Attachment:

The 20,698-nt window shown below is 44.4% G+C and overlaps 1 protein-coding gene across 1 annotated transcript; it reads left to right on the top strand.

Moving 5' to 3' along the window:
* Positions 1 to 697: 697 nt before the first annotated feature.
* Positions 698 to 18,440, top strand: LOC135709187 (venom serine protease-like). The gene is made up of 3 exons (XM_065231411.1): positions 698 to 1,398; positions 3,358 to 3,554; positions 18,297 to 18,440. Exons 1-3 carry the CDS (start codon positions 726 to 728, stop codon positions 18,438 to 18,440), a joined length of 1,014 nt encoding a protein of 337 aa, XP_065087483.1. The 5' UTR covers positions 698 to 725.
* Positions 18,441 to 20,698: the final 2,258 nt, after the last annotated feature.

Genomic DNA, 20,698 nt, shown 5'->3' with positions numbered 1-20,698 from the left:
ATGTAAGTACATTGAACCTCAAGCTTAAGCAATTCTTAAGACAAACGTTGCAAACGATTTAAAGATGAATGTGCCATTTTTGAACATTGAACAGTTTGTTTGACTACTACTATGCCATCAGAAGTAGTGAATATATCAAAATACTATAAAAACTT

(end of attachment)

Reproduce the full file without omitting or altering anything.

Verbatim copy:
The 20,698-nt window shown below is 44.4% G+C and overlaps 1 protein-coding gene across 1 annotated transcript; it reads left to right on the top strand.

Moving 5' to 3' along the window:
* Positions 1 to 697: 697 nt before the first annotated feature.
* Positions 698 to 18,440, top strand: LOC135709187 (venom serine protease-like). The gene is made up of 3 exons (XM_065231411.1): positions 698 to 1,398; positions 3,358 to 3,554; positions 18,297 to 18,440. Exons 1-3 carry the CDS (start codon positions 726 to 728, stop codon positions 18,438 to 18,440), a joined length of 1,014 nt encoding a protein of 337 aa, XP_065087483.1. The 5' UTR covers positions 698 to 725.
* Positions 18,441 to 20,698: the final 2,258 nt, after the last annotated feature.

Genomic DNA, 20,698 nt, shown 5'->3' with positions numbered 1-20,698 from the left:
ATGTAAGTACATTGAACCTCAAGCTTAAGCAATTCTTAAGACAAACGTTGCAAACGATTTAAAGATGAATGTGCCATTTTTGAACATTGAACAGTTTGTTTGACTACTACTATGCCATCAGAAGTAGTGAATATATCAAAATACTATAAAAACTT